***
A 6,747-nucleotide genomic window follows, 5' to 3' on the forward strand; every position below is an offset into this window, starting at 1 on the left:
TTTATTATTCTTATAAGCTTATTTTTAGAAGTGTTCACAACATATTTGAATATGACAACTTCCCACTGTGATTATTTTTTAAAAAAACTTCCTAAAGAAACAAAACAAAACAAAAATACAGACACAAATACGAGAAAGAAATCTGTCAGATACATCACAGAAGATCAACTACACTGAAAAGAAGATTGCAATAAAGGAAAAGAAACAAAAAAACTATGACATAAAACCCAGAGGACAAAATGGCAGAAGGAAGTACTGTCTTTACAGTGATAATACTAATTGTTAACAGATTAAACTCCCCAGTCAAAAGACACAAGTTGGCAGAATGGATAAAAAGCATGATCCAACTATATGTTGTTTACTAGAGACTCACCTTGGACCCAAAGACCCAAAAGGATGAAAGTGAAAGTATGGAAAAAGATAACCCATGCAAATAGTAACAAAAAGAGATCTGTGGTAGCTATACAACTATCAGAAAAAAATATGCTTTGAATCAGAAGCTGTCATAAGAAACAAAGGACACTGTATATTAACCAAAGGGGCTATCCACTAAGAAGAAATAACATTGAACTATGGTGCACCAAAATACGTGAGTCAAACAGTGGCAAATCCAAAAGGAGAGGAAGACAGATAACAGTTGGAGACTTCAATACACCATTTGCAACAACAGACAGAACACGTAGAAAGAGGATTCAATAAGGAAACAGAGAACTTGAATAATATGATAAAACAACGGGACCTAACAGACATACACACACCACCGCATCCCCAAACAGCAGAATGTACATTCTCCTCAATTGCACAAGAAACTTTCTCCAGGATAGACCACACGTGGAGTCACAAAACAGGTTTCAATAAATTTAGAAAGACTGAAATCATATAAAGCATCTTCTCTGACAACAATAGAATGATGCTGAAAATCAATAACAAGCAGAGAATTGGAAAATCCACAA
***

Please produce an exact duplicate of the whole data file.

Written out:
A 6,747-nucleotide genomic window follows, 5' to 3' on the forward strand; every position below is an offset into this window, starting at 1 on the left:
TTTATTATTCTTATAAGCTTATTTTTAGAAGTGTTCACAACATATTTGAATATGACAACTTCCCACTGTGATTATTTTTTAAAAAAACTTCCTAAAGAAACAAAACAAAACAAAAATACAGACACAAATACGAGAAAGAAATCTGTCAGATACATCACAGAAGATCAACTACACTGAAAAGAAGATTGCAATAAAGGAAAAGAAACAAAAAAACTATGACATAAAACCCAGAGGACAAAATGGCAGAAGGAAGTACTGTCTTTACAGTGATAATACTAATTGTTAACAGATTAAACTCCCCAGTCAAAAGACACAAGTTGGCAGAATGGATAAAAAGCATGATCCAACTATATGTTGTTTACTAGAGACTCACCTTGGACCCAAAGACCCAAAAGGATGAAAGTGAAAGTATGGAAAAAGATAACCCATGCAAATAGTAACAAAAAGAGATCTGTGGTAGCTATACAACTATCAGAAAAAAATATGCTTTGAATCAGAAGCTGTCATAAGAAACAAAGGACACTGTATATTAACCAAAGGGGCTATCCACTAAGAAGAAATAACATTGAACTATGGTGCACCAAAATACGTGAGTCAAACAGTGGCAAATCCAAAAGGAGAGGAAGACAGATAACAGTTGGAGACTTCAATACACCATTTGCAACAACAGACAGAACACGTAGAAAGAGGATTCAATAAGGAAACAGAGAACTTGAATAATATGATAAAACAACGGGACCTAACAGACATACACACACCACCGCATCCCCAAACAGCAGAATGTACATTCTCCTCAATTGCACAAGAAACTTTCTCCAGGATAGACCACACGTGGAGTCACAAAACAGGTTTCAATAAATTTAGAAAGACTGAAATCATATAAAGCATCTTCTCTGACAACAATAGAATGATGCTGAAAATCAATAACAAGCAGAGAATTGGAAAATCCACAA